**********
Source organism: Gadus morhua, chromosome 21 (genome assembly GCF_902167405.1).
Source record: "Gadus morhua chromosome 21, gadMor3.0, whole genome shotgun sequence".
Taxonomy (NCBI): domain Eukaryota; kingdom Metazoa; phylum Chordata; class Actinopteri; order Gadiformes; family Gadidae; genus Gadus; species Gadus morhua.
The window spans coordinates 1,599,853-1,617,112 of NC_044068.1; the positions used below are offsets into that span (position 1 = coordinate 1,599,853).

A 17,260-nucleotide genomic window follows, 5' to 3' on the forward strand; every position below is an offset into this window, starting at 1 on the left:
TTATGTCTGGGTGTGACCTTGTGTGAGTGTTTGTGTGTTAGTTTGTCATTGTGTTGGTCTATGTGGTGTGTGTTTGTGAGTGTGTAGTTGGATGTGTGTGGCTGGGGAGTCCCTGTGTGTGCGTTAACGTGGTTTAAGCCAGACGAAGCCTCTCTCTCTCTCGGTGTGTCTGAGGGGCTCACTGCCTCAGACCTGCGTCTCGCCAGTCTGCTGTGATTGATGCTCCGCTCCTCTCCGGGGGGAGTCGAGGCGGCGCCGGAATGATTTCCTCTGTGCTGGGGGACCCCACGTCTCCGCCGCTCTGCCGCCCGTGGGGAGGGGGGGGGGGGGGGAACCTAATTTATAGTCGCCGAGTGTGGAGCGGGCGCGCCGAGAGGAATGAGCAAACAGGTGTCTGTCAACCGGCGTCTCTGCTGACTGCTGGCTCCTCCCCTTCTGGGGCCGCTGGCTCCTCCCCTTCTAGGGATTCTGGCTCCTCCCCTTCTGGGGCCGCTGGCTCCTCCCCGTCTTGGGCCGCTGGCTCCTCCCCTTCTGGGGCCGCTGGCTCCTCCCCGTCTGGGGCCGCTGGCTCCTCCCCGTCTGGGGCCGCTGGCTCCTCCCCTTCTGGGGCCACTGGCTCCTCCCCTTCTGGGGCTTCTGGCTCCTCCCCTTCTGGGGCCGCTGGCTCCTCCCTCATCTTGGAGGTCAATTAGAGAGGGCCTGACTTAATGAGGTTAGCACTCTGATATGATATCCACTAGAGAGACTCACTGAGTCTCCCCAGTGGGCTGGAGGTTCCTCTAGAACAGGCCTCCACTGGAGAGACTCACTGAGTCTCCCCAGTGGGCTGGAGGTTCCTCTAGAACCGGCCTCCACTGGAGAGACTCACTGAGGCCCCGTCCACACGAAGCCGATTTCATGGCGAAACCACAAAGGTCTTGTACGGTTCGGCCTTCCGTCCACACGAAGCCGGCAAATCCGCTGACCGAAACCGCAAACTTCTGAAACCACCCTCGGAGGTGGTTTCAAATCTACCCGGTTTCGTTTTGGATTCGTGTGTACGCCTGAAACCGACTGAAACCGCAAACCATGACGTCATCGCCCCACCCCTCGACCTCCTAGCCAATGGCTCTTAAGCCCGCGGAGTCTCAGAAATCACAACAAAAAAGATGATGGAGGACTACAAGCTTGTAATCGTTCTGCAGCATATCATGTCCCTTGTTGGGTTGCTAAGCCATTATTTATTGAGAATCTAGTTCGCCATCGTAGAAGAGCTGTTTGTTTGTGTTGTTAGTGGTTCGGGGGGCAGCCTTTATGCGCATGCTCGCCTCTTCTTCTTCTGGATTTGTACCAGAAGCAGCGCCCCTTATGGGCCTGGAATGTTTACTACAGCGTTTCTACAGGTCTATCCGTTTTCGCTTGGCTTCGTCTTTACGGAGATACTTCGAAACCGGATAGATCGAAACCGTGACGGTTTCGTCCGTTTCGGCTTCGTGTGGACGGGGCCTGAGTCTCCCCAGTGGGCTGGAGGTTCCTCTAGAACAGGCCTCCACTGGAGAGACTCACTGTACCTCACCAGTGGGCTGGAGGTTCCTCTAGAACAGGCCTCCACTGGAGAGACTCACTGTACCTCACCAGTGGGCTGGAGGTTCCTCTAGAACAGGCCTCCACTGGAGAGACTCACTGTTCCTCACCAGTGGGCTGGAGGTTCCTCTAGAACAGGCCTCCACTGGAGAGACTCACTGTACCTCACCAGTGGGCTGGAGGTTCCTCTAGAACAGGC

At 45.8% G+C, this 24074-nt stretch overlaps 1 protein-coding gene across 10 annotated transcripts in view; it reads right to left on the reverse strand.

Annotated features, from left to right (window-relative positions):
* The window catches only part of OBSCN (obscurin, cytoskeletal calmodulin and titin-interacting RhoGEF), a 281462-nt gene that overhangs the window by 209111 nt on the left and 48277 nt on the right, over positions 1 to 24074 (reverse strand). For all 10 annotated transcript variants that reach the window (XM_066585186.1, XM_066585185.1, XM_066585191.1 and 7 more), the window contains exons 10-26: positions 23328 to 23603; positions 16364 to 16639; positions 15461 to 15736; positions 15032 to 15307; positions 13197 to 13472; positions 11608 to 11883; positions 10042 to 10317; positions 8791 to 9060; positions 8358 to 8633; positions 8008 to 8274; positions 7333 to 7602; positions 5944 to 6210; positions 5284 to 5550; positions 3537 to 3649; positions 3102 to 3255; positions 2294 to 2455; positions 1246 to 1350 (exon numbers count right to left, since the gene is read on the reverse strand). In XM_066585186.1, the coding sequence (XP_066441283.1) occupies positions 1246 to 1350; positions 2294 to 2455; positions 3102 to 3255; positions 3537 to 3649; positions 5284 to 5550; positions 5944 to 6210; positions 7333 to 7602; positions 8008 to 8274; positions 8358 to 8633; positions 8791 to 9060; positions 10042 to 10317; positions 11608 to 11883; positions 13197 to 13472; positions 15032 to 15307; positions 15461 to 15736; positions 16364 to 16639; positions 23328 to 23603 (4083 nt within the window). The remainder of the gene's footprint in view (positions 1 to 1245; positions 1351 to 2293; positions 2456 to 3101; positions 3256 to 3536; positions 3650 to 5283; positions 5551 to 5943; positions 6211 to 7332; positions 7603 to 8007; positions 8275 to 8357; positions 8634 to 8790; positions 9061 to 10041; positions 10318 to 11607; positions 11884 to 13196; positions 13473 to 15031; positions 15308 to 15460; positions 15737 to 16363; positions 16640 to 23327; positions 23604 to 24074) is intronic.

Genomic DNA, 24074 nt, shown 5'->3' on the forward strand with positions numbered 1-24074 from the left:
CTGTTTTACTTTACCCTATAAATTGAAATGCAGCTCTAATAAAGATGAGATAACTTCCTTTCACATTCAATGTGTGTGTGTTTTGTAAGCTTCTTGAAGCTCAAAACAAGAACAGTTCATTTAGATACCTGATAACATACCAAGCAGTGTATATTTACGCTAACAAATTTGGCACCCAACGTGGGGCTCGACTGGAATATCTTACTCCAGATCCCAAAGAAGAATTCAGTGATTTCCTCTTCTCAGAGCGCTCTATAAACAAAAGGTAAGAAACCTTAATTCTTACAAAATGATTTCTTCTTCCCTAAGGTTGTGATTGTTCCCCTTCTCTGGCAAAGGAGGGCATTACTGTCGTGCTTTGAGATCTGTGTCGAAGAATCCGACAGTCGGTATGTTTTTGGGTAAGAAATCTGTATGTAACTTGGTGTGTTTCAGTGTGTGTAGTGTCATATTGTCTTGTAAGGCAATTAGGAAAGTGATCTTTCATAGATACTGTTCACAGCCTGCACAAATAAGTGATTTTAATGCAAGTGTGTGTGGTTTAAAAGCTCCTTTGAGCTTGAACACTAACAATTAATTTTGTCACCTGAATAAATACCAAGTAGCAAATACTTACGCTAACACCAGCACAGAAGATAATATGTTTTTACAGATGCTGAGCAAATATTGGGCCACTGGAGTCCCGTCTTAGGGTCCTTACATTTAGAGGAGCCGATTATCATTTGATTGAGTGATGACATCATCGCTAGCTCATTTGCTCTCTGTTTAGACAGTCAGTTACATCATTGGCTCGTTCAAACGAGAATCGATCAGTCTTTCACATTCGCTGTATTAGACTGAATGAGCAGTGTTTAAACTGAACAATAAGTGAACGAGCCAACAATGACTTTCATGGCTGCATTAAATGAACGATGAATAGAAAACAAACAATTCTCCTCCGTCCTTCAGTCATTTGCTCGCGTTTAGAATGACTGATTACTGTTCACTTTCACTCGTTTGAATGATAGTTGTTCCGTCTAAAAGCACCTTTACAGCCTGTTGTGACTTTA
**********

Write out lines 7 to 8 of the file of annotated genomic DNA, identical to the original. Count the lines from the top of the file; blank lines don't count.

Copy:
At 45.8% G+C, this 24074-nt stretch overlaps 1 protein-coding gene across 10 annotated transcripts in view; it reads right to left on the reverse strand.

Annotated features, from left to right (window-relative positions):